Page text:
From StratfordBeaconHerald.com “A $405,000 grant through the province’s Rural Economic Development (RED) program is helping revitalize an egg-processing plant here that is converting egg “waste” into high-protein pet food products.”
“The plant had been closed for about four years. Walz explained that the company processes whole-egg waste from egg-grading plants and turns it into powdered pet food, which has up to 50% protein.”
“In addition, the plant extracts egg white from discarded egg shells and produces liquid egg white that can be used as a binding agent in pet food.”
Note that the above company uses “whole-egg waste from egg-grading plants” – in other words, eggs rejected for use as human food – and turns it into powdered pet food ingredients. Waste, eggs rejected for human use, become pet food.
A Google search of “what is whole-egg waste from egg-grading plants” finds the following as the first result…
“Egg liquids salvaged from non-edible eggs of egg grading plants were acidified to pH 4.0–4.5 with 3.4 N HCl and successfully stored at 13° C. for up to 10 days. After storage the acidified egg liquids were treated with 92% equivalency of 3.4 N NaOH after which egg meats were cooked and incorporated into a specialty pet food formulation.” (From Poultry Science Association)
Egg liquids were (and we have to assume are still) treated with NaOH…which is “Sodium Hydroxide, which is also commonly referred to as Caustic Soda, Caustic or Lye.” Yes…Lye…as in soap.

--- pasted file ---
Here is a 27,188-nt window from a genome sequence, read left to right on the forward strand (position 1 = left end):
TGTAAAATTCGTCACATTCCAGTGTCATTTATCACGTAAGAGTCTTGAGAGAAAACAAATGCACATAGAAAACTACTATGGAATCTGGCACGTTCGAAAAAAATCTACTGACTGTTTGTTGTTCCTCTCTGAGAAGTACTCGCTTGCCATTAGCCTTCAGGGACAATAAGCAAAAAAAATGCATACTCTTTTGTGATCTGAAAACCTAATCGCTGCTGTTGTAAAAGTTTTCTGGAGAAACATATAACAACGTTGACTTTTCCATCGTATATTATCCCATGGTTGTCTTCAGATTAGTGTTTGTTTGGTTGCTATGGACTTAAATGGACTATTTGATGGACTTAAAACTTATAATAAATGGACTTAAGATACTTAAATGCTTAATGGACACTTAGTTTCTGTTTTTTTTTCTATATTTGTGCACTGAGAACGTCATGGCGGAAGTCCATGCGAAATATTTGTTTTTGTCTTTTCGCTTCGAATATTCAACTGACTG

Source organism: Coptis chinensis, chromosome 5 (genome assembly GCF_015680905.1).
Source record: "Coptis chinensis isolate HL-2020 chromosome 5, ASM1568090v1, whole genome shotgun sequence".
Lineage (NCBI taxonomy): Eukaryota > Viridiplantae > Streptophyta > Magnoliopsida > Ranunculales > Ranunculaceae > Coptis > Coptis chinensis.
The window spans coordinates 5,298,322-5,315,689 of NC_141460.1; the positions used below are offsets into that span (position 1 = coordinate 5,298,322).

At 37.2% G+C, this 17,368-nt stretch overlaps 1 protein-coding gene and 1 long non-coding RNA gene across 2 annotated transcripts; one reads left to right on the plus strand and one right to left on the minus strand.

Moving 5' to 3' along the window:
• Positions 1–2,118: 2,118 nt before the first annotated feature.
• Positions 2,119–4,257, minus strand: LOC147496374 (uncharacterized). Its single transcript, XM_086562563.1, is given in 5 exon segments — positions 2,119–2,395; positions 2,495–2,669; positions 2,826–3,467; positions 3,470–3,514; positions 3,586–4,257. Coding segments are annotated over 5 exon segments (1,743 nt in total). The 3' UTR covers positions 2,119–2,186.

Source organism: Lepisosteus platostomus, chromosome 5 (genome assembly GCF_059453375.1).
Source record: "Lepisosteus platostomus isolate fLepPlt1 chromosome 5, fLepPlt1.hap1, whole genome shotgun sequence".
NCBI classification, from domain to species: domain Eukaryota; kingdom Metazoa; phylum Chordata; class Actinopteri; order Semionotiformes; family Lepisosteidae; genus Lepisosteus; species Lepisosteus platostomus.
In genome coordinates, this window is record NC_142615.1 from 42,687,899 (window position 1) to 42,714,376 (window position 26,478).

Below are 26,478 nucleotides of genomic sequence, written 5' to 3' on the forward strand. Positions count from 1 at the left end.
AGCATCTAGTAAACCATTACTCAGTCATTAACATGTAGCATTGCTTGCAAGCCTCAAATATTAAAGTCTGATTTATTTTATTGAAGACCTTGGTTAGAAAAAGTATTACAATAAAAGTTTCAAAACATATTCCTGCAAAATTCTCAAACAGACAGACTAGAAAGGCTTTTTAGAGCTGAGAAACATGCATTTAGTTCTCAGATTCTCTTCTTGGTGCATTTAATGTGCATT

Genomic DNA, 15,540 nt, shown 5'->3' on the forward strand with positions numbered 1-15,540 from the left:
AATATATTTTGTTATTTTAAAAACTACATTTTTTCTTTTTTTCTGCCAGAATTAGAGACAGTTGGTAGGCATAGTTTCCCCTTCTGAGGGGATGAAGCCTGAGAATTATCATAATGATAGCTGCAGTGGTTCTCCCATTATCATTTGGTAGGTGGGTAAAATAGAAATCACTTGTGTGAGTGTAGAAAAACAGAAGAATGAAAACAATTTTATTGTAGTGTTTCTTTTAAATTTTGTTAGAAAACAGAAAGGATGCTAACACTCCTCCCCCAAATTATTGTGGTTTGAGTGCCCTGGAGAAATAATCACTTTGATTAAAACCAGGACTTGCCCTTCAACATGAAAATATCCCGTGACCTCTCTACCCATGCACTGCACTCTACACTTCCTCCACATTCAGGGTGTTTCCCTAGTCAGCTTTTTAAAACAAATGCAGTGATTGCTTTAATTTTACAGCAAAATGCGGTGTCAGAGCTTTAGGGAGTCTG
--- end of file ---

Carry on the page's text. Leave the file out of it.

Wouldn’t lye (or sodium hydroxide) be dangerous for pets to consume? Yes it is.
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The Material Safety Data Sheet for Sodium Hydroxide states “Danger! Corrosive. Harmful if swallowed or inhaled. Causes burns to any area of contact. Reacts with water, acids and other materials.”
Potential Health Effects
“Ingestion: Corrosive! Swallowing may cause severe burns of mouth, throat, and stomach. Severe scarring of tissue and death may result. Symptoms may include bleeding, vomiting, diarrhea, fall in blood pressure. Damage may appear days after exposure.”
The pet food ingredient that could be made from waste eggs would be listed as “egg product” on the pet food label. If your choice of pet food contains this ingredient, call the manufacturer and ask if the eggs are sourced from “whole-egg waste from egg-grading plants” or if the egg product is sourced from USDA approved eggs. If the manufacturer representative doesn’t know or won’t tell you, you might want to consider a new pet food.
It continues to baffle me as to why regulatory authorities continue to allow the pet food industry to be the dumping ground for all things waste. Regardless of federal law, regardless of the potential hazard to the pet consuming these waste ingredients…pet food continues to be THE place to sell your garbage.